The main worry in designing a PRA system should focus on making the system safe and secure, rather than on minimizing administrative costs. Given that focus, of course, one should try to minimize those costs. Twenty years ago in Chile almost a full industry had to be created to manage PRAs. That was expensive at the beginning but in that way safety and security were maximized. Now - according to a CBO study - administrative costs are 1% of assets managed which does not seem to be high. Especially if compared with 11% that has been the average real rate of return in Chile during 20 years. Now there is a lot of discussions in Chile on how to further reduce the administrative costs eliminating unnecessary regulation, fostering more competition, etc. But the issue of administrative costs is not something that should prevent the reform.

Question 2
Kazakhstan followed the pattern of the Chilean reform and it appears that the modality of financing transition does matter very much.

Of course it matters, and I said there is no universal recipe for financing transition. In Chile it was done in a way that was most applicable in that country at that moment. Dr. Pinera does not "export" transition financing formulas, but the concept of PRAs systems.

Question 3
What happens if at the moment when a person retires financial markets go down? How this problem could be solved?

With well functioning capital markets, the solution is simple: one could buy a portfolio that completely hedges the risk or move to funds with a very safe portfolio years before retirement. With less developed capital markets there could be another way, e.g. - as in Chile - a person does not have to buy an annuity at the moment of retirement but keep the money in the account (making monthly withdrawals) until the cycle goes up and then buy an annuity.

Question from Vilnius

Did Chile solve coverage problem, mainly coverage of self-employed?

On this regard, Chile kept the system as it was before, covering only the employed, and not covering the self-employed. Dr. Pinera has no particularly strong views on how to address this issue. One idea would be to make the system compulsory for self-employed, but then - with a large informal sector - a "pension police" would be needed.

Questions from Riga and Sophia are related

Riga: In cases of severe economic and financial crisis people don't have enough trust in private management of retirement savings. What would Dr. Pinera recommend at the beginning of reform with respect to private vs. public management?
Sophia: Does Dr. Pinera think that private pension funds have any disadvantages, e.g. what will happen to people's savings in cases of severe economic and financial crisis, especially in open economies like Bulgaria?

Security in the private system is extremely important. The design must be extremely careful in order to ensure transparency, safety, and security of the system. People need to be convinced that the system is safe. The campaign line he used in Chile was "this will be a radical reform with a conservative execution". Government regulation can minimize the problem of security by ensuring portfolio diversification and by providing technical, honest, and depolitized supervision. Transition rules may be needed. For example, Chile began with most of the funds in bonds, then domestic shares (with a ceiling, total and individual(, and then gradual international investing. It has worked well for 20 years, without ever a fraud or scandal.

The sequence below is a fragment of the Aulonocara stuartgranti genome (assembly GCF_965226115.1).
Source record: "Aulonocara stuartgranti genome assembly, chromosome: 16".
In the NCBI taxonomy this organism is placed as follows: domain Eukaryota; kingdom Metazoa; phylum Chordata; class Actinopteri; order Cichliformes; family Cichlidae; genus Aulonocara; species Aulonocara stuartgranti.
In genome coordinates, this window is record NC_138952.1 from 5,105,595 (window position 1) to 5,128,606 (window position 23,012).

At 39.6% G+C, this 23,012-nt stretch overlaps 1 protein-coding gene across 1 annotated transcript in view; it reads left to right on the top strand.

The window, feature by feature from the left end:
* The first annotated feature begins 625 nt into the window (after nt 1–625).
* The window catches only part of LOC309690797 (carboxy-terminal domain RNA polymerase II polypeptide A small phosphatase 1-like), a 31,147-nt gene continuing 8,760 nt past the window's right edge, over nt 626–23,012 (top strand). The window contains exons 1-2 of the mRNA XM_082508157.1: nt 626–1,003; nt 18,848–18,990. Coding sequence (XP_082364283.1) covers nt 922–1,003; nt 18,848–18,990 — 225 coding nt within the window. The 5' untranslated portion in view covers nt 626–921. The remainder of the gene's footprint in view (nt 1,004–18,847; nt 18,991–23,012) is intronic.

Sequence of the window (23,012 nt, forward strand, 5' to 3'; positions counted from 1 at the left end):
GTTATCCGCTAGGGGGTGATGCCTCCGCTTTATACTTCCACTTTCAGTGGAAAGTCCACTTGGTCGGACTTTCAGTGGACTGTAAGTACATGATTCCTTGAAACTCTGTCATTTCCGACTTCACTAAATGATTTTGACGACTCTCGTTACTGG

Questions from Tashkent

What will happen with the Chilean pension system if there is a severe financial crisis and currency devaluation? What is the probability of such a crisis during a 40-45 year period (an approximate duration of the accumulation phase)?

International diversification ensures more security since the probability of another world depression is very low (and even if it happens, PAYG systems will have as many problems as private pension funds). Besides, the world financial markets will reward countries allowing international diversification with inflow of capital in the form of direct investments, loans, bonds as international investors will have more trust in those countries. So there will be no problem in the long run, with globalization going on, whereas in the short run the problem is relevant and that is why in the transition period there have to be prudent portfolio regulations in place. At the beginning, if you don't have a good capital market, all possible efforts should be done to strengthen it, e,g, develop clear disclosure laws, stock exchange laws, etc., but in the meantime regulations should be conservative to ensure safety.

Questions from HQ

Question 1
What is Dr. Pinera's opinion about a proposal to develop a similar scheme (individual accounts) for unemployment insurance which is now being considered in Chile?

Dr. Pinera is of course in favor of unemployment accounts based on ythe PRA model. The optimum should be to introduce them as to replace the existing system of severance payments which rigidize the labor market, not in addition to it. Dr. Pinera believes that the PRA model should be the paradigm for all kinds of social protection programs, including for example introducing medical savings accounts in addition to health catastrofic insurance.

Question 2